“God’s rule works through the Holy Spirit which is poured into every member of the Body of Christ. So the bishop’s government is about helping the timid to speak up, the minority to have their word, the despised to be heard with respect and most especially those who disagree with you. It is not about control, but opening the space for God’s surprising grace.”
Fr Radcliffe added: “The trouble is that when one starts to speak the truth, one is likely to stir up controversy, provoke division, and your desk will be deep in angry letters. The greatest challenge for Church leadership today is to how to speak truthfully and preserve unity. If you take a strong stand on a moral issue, then the media will fall upon you, and if you question what the Church has so far taught, and explore some new development then you will stir up a storm. How can you both speak the truth and keep unity? How can we be one without being fuzzy?”
Fr Radcliff concluded: “This requires of us a deep confidence in the great teachings of our faith. It also requires a vast humility in the face of the mystery of God’s love, which is always beyond our grasp. We are a teaching Church, entrusted with the great doctrines of the Trinity, the divinity of Christ. We must dare to teach these with confidence, otherwise our religion will just become tedious moralisation.
“We must also be humble in the face of God’s mystery, beggars after the truth, eager for what anyone can teach us, regardless of whether they are Christian or not. We should be attuned to the creative thinkers, the novelists and filmmakers, the poets and song writers, the wise men and women, for what they can teach us.
“Faced with the strange mixture of wisdom and stupidity of our contemporary society, let us not be defensive and afraid. If we are, we shall just become an embattled little sect. Let us gather in the wisdom of even the most unlikely people. Then we shall gather people into the unity of God’s love, which has a place for everyone.”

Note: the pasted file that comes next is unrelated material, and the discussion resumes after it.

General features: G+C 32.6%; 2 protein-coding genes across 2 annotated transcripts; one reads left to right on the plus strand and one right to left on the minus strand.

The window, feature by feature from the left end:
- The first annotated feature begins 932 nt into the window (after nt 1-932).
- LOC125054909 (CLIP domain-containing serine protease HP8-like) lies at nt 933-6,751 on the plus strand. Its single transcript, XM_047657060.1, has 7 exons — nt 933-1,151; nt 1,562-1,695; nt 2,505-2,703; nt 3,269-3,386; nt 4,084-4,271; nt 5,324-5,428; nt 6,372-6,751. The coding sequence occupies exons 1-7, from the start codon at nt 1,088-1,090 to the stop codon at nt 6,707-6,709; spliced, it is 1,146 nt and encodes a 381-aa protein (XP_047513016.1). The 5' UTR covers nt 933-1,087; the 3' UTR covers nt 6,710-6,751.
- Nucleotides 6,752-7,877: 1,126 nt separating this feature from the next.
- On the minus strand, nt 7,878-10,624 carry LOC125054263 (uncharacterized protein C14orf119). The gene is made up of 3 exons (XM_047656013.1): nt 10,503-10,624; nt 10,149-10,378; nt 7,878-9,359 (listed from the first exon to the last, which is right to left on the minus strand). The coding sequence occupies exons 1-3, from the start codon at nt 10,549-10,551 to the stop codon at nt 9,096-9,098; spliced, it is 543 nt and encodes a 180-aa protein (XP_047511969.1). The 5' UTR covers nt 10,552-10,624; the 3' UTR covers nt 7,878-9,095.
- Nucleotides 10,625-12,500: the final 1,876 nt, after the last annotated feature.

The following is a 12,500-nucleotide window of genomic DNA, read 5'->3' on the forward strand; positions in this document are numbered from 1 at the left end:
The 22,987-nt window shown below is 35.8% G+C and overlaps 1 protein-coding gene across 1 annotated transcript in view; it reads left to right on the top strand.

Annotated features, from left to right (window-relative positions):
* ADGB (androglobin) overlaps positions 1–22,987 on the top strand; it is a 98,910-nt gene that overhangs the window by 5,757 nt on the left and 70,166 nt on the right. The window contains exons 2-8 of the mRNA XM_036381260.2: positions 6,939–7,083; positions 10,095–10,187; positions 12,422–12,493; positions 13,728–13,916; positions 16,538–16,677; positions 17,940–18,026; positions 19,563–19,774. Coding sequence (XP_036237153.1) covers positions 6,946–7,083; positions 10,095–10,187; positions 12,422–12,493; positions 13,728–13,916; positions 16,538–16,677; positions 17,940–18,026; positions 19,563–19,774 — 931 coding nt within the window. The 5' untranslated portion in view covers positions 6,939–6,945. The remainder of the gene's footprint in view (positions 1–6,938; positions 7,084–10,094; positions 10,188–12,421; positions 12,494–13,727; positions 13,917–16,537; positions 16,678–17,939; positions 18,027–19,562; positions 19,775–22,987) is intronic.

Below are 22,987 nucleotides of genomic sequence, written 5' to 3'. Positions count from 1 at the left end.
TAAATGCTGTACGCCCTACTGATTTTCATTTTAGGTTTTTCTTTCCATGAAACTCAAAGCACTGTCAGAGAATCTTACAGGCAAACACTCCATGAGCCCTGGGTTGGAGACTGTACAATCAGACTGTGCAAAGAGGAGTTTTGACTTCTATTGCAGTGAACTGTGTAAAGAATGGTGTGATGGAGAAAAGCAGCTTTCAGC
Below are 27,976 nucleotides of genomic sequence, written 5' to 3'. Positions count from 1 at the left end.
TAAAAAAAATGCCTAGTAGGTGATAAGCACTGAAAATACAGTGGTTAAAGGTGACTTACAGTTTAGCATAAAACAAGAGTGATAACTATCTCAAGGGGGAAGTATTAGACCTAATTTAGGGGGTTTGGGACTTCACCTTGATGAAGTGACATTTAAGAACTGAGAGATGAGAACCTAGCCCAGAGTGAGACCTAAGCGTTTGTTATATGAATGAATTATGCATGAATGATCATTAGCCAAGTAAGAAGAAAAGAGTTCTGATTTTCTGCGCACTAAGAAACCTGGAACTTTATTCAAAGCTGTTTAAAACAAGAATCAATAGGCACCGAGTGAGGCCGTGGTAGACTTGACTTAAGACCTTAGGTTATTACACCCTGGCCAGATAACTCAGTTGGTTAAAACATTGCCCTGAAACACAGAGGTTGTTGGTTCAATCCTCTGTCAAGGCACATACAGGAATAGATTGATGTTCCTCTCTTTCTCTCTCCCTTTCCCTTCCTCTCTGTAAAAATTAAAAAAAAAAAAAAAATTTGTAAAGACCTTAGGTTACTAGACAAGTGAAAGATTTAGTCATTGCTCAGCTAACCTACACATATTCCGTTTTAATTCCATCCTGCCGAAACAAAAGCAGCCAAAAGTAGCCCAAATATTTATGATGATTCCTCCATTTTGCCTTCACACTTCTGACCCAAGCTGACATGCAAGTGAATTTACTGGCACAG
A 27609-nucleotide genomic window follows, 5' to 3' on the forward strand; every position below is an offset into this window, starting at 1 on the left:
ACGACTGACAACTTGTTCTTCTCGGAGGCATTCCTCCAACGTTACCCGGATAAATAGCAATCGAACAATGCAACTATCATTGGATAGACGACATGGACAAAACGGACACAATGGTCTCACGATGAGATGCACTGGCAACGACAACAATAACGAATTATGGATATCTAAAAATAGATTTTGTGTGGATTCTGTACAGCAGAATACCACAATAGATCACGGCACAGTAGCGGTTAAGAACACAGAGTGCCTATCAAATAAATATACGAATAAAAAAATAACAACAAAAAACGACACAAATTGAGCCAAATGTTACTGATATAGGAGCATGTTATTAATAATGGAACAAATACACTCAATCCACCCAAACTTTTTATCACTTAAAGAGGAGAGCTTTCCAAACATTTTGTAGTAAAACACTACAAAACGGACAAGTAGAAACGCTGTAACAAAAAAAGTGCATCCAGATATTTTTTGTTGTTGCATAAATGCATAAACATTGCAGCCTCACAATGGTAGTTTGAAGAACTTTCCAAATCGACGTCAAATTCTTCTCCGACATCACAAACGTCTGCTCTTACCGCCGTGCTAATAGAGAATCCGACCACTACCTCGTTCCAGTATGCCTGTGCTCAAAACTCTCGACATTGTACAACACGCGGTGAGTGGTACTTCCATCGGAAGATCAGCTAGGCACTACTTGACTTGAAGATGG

Before the final blessing Archbishop Antonio Mennini, Apostolic Nuncio to Great Britain, warmly thanked Bishop William Kenny CP, on behalf of the Holy Father, and also on his own behalf, for his 25 years of devoted service to the Catholic Church as a bishop.
Archbishop Vincent Nichols, President of the Catholic Bishops’ Conference of England and Wales, also added his heart-felt thanks to Bishop William Kenney.
It was Archbishop Nichols, Archbishop of Birmingham 2000-2009, who had the foresight to bring Bishop William Kenney back to Birmingham, where he grew-up in the parish of St Mary & St John, Gravelly Hill, and attended St Philips Grammar School, next to the Birmingham Oratory, founded by Blessed John Henry Newman.
Archbishop Nichols revealed that he had first spotted Bishop William Kenney during the 1994 Ordinary International Synod of Bishops in Rome on the theme of Religious Life.
Bishop William Kenney, a person of irrepressible energy, particularly in the area of justice and peace, concluded with some words of thanks to various people before he gave the final blessing. It was a deeply prayerful, moving and most of all happy and joyful occasion on a lovely sunny September day in Birmingham.